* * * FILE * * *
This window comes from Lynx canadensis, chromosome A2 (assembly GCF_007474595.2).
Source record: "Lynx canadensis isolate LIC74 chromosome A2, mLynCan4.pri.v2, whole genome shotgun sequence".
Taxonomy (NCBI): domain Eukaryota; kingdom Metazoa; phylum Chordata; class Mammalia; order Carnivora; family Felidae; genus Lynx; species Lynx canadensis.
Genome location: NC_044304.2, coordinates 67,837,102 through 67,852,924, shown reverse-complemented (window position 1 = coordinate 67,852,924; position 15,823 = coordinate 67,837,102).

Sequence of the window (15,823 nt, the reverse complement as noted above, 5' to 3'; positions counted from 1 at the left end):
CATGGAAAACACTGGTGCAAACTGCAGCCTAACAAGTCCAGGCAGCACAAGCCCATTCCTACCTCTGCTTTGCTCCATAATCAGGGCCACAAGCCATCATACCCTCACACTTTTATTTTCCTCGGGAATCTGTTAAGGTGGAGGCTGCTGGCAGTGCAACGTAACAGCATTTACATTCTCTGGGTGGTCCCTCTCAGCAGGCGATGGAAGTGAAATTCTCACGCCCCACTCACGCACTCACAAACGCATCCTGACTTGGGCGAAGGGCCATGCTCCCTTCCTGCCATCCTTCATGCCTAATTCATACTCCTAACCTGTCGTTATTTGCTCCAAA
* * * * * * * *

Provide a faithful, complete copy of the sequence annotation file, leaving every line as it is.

This window comes from Lynx canadensis, chromosome A2 (assembly GCF_007474595.2).
Source record: "Lynx canadensis isolate LIC74 chromosome A2, mLynCan4.pri.v2, whole genome shotgun sequence".
Taxonomy (NCBI): domain Eukaryota; kingdom Metazoa; phylum Chordata; class Mammalia; order Carnivora; family Felidae; genus Lynx; species Lynx canadensis.
Genome location: NC_044304.2, coordinates 67,837,102 through 67,852,924, shown reverse-complemented (window position 1 = coordinate 67,852,924; position 15,823 = coordinate 67,837,102).

Sequence of the window (15,823 nt, the reverse complement as noted above, 5' to 3'; positions counted from 1 at the left end):
CATGGAAAACACTGGTGCAAACTGCAGCCTAACAAGTCCAGGCAGCACAAGCCCATTCCTACCTCTGCTTTGCTCCATAATCAGGGCCACAAGCCATCATACCCTCACACTTTTATTTTCCTCGGGAATCTGTTAAGGTGGAGGCTGCTGGCAGTGCAACGTAACAGCATTTACATTCTCTGGGTGGTCCCTCTCAGCAGGCGATGGAAGTGAAATTCTCACGCCCCACTCACGCACTCACAAACGCATCCTGACTTGGGCGAAGGGCCATGCTCCCTTCCTGCCATCCTTCATGCCTAATTCATACTCCTAACCTGTCGTTATTTGCTCCAAA